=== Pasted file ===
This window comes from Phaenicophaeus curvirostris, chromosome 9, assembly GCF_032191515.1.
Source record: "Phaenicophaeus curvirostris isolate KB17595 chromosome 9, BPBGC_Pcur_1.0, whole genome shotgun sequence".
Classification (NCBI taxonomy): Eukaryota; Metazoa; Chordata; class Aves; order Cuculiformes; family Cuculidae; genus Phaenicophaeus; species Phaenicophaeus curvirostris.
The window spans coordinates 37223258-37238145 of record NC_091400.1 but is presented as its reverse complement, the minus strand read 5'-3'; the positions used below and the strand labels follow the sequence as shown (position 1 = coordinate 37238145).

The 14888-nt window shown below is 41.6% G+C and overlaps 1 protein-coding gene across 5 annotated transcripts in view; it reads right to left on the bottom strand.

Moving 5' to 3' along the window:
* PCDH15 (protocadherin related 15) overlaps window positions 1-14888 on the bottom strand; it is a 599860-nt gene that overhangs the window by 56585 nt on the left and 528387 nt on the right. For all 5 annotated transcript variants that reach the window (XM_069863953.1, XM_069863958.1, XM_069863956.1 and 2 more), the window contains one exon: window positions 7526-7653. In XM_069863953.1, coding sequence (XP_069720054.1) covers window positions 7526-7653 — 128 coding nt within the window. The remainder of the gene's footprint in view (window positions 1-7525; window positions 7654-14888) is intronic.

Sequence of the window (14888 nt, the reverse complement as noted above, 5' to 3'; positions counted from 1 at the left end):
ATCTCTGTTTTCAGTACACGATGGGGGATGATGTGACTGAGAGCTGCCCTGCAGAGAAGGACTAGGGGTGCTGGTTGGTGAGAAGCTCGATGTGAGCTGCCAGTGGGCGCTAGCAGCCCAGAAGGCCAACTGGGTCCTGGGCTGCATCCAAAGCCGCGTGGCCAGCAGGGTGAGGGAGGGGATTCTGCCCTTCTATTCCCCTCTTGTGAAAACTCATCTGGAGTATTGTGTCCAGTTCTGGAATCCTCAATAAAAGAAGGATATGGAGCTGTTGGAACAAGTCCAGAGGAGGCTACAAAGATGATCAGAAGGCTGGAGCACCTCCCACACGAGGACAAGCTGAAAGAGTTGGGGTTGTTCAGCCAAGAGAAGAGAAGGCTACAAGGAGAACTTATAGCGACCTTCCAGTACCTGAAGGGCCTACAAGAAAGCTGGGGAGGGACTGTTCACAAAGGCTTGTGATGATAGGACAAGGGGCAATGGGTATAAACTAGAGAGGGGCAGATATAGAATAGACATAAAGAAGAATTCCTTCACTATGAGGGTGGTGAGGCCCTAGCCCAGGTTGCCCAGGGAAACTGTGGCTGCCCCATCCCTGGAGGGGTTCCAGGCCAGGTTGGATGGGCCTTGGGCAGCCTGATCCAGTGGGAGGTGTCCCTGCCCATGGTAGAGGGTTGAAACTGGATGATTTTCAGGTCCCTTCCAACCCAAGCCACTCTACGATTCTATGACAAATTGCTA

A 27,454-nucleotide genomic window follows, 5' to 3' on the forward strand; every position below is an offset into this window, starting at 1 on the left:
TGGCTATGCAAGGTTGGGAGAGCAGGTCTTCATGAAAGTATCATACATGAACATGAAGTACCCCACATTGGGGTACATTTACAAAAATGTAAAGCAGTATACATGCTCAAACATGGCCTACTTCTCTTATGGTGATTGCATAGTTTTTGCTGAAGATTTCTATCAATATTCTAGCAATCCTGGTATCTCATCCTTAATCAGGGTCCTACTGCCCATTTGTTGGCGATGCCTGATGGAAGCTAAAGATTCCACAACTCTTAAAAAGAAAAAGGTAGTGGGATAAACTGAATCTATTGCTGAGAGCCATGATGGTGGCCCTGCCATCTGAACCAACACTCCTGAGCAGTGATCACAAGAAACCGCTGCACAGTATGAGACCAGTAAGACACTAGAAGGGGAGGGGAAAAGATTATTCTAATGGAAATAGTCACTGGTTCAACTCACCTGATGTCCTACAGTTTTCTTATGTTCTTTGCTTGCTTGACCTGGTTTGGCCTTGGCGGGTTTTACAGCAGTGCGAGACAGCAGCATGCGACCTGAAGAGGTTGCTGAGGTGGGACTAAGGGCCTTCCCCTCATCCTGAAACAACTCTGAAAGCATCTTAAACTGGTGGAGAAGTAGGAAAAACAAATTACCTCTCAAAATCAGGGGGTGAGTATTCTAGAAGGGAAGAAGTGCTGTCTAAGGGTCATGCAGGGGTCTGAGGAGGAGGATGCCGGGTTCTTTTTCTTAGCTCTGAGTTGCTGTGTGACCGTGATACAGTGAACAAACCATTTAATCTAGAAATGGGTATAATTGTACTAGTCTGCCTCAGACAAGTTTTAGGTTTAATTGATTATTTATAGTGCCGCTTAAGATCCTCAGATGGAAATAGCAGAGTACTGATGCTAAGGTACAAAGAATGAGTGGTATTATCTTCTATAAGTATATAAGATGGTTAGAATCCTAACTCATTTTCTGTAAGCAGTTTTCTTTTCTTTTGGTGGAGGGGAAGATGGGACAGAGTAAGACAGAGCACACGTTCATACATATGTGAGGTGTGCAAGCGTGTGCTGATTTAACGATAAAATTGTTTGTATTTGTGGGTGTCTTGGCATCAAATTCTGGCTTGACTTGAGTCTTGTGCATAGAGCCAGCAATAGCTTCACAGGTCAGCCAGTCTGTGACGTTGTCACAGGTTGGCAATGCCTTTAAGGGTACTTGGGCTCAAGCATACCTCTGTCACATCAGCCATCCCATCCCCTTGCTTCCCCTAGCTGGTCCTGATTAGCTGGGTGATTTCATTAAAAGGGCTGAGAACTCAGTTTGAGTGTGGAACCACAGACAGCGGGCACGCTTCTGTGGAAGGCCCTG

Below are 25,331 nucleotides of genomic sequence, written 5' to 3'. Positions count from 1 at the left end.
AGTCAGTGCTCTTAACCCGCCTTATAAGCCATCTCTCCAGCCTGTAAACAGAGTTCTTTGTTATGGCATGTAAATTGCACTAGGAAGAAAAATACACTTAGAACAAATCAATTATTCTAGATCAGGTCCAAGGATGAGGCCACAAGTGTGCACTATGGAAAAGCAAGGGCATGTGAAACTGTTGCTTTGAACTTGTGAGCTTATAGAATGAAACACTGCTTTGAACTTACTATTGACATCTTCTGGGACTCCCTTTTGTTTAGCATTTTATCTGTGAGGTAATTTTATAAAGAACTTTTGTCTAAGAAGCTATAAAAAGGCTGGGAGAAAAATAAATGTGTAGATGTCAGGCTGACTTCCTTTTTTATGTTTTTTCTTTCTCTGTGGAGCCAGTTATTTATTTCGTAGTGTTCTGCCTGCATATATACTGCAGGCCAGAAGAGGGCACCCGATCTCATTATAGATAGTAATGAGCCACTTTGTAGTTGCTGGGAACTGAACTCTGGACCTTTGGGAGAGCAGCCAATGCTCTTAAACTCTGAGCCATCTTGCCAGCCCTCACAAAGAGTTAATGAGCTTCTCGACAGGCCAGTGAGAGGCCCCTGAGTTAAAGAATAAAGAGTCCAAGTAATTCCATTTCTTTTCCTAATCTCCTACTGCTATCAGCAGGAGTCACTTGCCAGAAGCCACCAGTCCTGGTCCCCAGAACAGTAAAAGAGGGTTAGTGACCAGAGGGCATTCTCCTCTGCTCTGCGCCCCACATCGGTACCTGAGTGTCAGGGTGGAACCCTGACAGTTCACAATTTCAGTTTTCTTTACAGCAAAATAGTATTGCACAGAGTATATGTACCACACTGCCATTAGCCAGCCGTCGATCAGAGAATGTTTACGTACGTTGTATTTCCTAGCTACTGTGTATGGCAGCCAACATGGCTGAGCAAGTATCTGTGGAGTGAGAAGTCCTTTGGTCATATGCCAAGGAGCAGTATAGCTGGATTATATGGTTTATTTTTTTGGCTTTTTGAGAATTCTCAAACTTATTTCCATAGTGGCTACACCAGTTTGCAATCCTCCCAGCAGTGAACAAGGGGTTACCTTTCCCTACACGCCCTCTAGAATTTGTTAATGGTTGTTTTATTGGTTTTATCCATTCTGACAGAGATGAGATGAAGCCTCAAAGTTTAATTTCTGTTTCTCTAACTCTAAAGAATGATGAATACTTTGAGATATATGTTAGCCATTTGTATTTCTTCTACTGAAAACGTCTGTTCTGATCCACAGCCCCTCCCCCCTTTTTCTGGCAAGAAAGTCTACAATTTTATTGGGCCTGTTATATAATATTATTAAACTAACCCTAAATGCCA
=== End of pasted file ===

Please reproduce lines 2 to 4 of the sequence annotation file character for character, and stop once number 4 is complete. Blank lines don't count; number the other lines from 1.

Source record: "Phaenicophaeus curvirostris isolate KB17595 chromosome 9, BPBGC_Pcur_1.0, whole genome shotgun sequence".
Classification (NCBI taxonomy): Eukaryota; Metazoa; Chordata; class Aves; order Cuculiformes; family Cuculidae; genus Phaenicophaeus; species Phaenicophaeus curvirostris.
The window spans coordinates 37223258-37238145 of record NC_091400.1 but is presented as its reverse complement, the minus strand read 5'-3'; the positions used below and the strand labels follow the sequence as shown (position 1 = coordinate 37238145).